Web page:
Adding the ability to turn this stuff off is good, but it should be default.

I'm not on Oreo, and they may have changed their tactics. But there was certainly no way to exercise this type of control in maps the last time I looked extensively, which was a few months ago.

Edit: They definitely have, since I have those options now.

Don't use products that do that.

This is basically what I do. I'll grant any app notification privilege, but the very first time it sends me something stupid, it gets notifications turned off completely. Unfortunately most apps hit this point quickly.

I wish more people did this. There are apps that are designed to basically always have notifications, and people reward those apps by opening them ten times a day.

Agreed kilit before it kills you

We need to get back to the time when it was possible to run software (apps) without needing to create an account. It just blows my mind that companies want to take on the liability of managing so much personal information.

This is a great point, but recent large leaks (thinking of Equifax and Anthem, but there are probably other comparable leaks) show that the liability involved isn't meaningful.

That problem is a big part of why the EU is bringing in the GDPR. The potential fines for infringement will be much more severe once those rules come into effect in a couple of months.

There isn't that much of a liability, practically speaking.

Nothing is worse than websites and apps deciding to invent notifications either on a regular basis, or because I haven't visited recently.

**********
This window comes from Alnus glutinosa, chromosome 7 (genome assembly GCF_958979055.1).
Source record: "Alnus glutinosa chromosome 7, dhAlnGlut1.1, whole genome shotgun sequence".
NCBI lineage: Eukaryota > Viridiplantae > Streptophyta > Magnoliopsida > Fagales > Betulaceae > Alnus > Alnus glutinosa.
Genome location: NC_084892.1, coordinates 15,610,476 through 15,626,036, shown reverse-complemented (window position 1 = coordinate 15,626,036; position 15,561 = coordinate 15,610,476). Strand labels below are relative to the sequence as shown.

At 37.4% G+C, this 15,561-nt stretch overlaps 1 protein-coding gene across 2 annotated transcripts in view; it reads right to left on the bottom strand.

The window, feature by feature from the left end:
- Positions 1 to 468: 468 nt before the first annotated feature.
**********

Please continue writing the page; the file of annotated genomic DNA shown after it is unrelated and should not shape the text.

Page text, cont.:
Twitter and LinkedIn are especially guilty. A "notification" about friends of friends of followers having liked something trivial.

What about Facebook notifying the user of a friend suggestion, as if it were a notification of a connection posting something?

If you don’t have enough activity to fill your notifications with interesting or remotely interesting things, Facebook will notify you about items like that, too.

Facebook is downright unethical in how it shows a notification on Messages “from a given friend X” when the notification is instead by Facebook, on behalf of friend X (birthday etc). How do we prevent companies from such shoddy behavior?

>> "How do we prevent companies from such shoddy behavior?"

You uninstall their apps, pronto.

* and delete your account, lest your friends continue to attempt to message you on a messenger you don’t have installed.

Facebook is the worst. Every couple of hours I'll look at my phone to see there's a dozen new notifications there, none of which have anything to do with content that I am involved in. Posts on groups I was automatically added to, events coming up I show no interest in, etc. Maybe once or twice a day there's a notification regarding something I've posted.

Facebook is bad, Twitter is way worse. "<your friend> liked a tweet from <someone you don't even know>". "In case you missed out on <friend>'s tweet". "<your friend> like a tweet from <another friend of yours>". "Recent tweet from <friend>". "<friend> liked your Retweet." "Highlights from <friend> and 10 others." I figure it's only another few years before every tweet shows up as a notification...